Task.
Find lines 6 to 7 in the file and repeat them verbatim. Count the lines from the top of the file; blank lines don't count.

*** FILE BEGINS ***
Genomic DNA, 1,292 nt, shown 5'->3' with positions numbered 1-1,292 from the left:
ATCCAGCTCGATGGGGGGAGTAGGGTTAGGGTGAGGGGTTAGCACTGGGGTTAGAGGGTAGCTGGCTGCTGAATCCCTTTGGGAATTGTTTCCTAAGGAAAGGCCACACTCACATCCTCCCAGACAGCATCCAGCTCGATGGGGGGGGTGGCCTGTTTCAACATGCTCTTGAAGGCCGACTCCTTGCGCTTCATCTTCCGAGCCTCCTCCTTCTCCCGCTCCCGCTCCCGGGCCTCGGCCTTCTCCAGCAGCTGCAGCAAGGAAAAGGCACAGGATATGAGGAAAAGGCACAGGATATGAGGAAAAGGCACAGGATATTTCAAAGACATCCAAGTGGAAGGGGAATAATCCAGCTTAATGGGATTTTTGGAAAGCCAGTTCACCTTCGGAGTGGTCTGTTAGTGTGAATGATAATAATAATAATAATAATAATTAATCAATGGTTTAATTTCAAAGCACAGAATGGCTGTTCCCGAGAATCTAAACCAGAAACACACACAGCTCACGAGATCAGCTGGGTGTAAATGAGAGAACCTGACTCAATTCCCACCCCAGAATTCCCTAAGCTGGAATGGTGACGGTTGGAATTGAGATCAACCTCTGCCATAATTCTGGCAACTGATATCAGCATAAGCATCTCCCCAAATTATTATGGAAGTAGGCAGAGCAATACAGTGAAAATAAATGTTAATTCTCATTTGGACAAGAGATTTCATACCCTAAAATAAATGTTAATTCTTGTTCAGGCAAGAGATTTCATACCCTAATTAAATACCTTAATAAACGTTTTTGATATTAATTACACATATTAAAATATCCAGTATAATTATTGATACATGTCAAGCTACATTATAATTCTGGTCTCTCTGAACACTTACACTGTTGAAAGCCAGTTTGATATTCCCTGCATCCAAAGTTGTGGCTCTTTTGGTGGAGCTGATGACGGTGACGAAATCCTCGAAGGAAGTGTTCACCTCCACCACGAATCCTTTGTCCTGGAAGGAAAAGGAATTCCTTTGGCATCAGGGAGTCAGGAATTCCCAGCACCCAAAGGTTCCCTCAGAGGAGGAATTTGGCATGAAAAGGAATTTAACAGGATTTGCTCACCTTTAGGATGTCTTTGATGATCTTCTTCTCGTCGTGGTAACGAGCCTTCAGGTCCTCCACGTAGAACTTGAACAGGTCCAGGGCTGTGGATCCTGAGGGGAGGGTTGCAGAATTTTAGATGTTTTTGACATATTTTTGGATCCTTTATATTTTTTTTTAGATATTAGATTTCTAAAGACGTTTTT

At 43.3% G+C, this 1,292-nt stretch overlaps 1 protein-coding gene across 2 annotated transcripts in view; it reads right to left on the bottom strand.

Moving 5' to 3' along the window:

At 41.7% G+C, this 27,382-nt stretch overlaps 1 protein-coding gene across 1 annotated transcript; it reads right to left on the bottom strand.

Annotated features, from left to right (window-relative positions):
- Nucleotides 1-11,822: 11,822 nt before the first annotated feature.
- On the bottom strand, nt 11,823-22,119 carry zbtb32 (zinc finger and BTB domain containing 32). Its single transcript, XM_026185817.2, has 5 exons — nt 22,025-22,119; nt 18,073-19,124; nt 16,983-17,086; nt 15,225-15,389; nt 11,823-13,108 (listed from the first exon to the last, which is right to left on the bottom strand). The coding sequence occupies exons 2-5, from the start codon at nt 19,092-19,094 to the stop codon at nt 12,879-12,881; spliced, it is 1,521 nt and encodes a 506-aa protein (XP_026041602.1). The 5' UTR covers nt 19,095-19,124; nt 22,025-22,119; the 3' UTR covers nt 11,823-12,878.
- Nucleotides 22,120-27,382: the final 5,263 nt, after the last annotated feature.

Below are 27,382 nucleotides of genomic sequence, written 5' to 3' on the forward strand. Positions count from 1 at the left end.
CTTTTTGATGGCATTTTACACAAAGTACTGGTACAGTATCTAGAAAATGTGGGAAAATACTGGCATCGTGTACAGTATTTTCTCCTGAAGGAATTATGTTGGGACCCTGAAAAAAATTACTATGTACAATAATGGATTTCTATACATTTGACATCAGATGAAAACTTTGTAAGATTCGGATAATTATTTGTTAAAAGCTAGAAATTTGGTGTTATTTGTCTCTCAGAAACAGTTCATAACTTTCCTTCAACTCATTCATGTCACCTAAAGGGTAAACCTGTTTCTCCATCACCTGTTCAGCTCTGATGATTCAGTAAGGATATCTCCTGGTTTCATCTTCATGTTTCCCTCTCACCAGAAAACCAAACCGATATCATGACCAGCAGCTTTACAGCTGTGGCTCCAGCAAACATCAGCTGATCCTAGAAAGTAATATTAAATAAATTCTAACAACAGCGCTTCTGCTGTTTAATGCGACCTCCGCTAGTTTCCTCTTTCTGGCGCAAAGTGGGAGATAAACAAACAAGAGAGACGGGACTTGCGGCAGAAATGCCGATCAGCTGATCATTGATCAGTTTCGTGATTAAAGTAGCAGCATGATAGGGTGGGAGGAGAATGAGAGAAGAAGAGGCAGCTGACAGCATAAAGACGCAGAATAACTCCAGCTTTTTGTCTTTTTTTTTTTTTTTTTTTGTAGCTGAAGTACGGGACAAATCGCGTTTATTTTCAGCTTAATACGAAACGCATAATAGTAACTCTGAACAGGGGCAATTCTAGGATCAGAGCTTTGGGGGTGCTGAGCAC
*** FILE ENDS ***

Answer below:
Annotated features, from left to right (window-relative positions):
- Nucleotides 1-11,822: 11,822 nt before the first annotated feature.